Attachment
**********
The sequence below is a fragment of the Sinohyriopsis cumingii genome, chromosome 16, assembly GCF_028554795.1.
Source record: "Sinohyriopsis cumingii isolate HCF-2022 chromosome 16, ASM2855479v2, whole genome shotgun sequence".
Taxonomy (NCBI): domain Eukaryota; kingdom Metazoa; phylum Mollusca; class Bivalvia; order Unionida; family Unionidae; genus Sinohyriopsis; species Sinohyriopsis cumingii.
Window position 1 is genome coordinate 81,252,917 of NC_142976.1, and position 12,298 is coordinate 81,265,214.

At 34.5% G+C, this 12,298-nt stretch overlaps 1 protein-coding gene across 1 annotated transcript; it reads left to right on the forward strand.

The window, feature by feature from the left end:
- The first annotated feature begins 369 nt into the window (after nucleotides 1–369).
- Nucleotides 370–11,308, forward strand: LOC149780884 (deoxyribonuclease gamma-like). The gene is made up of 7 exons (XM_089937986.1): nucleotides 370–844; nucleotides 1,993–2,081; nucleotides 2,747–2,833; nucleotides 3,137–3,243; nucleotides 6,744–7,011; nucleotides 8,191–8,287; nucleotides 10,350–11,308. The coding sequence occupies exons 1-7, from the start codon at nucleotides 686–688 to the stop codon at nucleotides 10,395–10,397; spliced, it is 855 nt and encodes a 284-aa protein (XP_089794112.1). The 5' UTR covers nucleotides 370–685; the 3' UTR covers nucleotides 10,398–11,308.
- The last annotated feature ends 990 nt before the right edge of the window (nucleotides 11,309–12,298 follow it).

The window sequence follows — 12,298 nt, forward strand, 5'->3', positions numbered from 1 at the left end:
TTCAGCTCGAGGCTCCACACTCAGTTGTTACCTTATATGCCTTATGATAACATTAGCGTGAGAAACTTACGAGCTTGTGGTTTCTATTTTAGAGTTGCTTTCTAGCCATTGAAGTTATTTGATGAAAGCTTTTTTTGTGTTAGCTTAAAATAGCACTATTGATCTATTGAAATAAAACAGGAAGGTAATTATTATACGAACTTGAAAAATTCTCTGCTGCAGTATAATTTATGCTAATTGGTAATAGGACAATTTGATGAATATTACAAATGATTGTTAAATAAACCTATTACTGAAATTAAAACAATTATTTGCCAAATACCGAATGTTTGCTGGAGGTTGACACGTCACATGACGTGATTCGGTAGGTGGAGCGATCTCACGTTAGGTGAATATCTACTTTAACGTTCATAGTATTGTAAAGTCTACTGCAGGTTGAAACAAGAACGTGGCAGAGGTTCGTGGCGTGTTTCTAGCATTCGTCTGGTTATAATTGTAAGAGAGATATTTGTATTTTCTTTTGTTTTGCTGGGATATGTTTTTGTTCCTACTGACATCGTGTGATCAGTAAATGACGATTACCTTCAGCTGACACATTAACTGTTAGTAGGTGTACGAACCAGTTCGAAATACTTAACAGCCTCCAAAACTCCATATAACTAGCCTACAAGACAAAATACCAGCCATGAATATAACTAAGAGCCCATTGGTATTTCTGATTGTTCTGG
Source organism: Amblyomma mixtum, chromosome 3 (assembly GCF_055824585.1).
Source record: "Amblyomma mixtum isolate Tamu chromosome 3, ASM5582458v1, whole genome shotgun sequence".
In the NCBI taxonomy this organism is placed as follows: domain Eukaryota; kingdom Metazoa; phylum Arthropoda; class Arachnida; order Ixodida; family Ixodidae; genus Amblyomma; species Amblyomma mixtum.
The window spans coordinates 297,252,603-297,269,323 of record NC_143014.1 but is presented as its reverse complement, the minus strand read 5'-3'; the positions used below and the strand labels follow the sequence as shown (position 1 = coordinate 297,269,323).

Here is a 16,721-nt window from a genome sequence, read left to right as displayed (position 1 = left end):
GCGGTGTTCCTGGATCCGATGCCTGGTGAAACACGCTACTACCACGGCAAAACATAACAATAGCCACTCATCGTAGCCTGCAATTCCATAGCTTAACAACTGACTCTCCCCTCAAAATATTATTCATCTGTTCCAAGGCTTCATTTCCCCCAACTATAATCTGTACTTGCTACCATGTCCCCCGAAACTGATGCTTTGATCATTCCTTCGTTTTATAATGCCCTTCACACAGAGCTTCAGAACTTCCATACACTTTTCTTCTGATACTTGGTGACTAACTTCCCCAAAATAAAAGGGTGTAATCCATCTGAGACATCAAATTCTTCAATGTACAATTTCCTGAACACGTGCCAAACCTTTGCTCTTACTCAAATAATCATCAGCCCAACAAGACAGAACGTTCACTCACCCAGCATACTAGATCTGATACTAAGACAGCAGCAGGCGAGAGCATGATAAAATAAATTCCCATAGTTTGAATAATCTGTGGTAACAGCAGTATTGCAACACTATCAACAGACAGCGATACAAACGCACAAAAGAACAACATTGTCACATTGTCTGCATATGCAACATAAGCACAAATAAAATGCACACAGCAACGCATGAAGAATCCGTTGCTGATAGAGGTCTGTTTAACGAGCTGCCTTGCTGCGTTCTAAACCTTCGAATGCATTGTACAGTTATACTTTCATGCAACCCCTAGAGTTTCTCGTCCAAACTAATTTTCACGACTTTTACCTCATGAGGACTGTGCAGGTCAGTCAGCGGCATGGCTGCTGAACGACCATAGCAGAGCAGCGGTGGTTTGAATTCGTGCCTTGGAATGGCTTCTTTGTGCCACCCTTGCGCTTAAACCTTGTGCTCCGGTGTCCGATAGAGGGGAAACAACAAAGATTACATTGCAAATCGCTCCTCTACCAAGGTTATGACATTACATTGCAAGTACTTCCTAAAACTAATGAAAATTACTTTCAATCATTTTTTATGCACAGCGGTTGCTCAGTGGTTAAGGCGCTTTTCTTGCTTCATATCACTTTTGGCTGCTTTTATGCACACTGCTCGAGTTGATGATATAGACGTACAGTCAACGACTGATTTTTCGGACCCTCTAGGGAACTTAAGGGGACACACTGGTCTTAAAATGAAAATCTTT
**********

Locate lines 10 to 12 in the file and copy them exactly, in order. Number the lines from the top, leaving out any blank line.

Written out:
The window sequence follows — 12,298 nt, forward strand, 5'->3', positions numbered from 1 at the left end:
TTCAGCTCGAGGCTCCACACTCAGTTGTTACCTTATATGCCTTATGATAACATTAGCGTGAGAAACTTACGAGCTTGTGGTTTCTATTTTAGAGTTGCTTTCTAGCCATTGAAGTTATTTGATGAAAGCTTTTTTTGTGTTAGCTTAAAATAGCACTATTGATCTATTGAAATAAAACAGGAAGGTAATTATTATACGAACTTGAAAAATTCTCTGCTGCAGTATAATTTATGCTAATTGGTAATAGGACAATTTGATGAATATTACAAATGATTGTTAAATAAACCTATTACTGAAATTAAAACAATTATTTGCCAAATACCGAATGTTTGCTGGAGGTTGACACGTCACATGACGTGATTCGGTAGGTGGAGCGATCTCACGTTAGGTGAATATCTACTTTAACGTTCATAGTATTGTAAAGTCTACTGCAGGTTGAAACAAGAACGTGGCAGAGGTTCGTGGCGTGTTTCTAGCATTCGTCTGGTTATAATTGTAAGAGAGATATTTGTATTTTCTTTTGTTTTGCTGGGATATGTTTTTGTTCCTACTGACATCGTGTGATCAGTAAATGACGATTACCTTCAGCTGACACATTAACTGTTAGTAGGTGTACGAACCAGTTCGAAATACTTAACAGCCTCCAAAACTCCATATAACTAGCCTACAAGACAAAATACCAGCCATGAATATAACTAAGAGCCCATTGGTATTTCTGATTGTTCTGG
Source organism: Amblyomma mixtum, chromosome 3 (assembly GCF_055824585.1).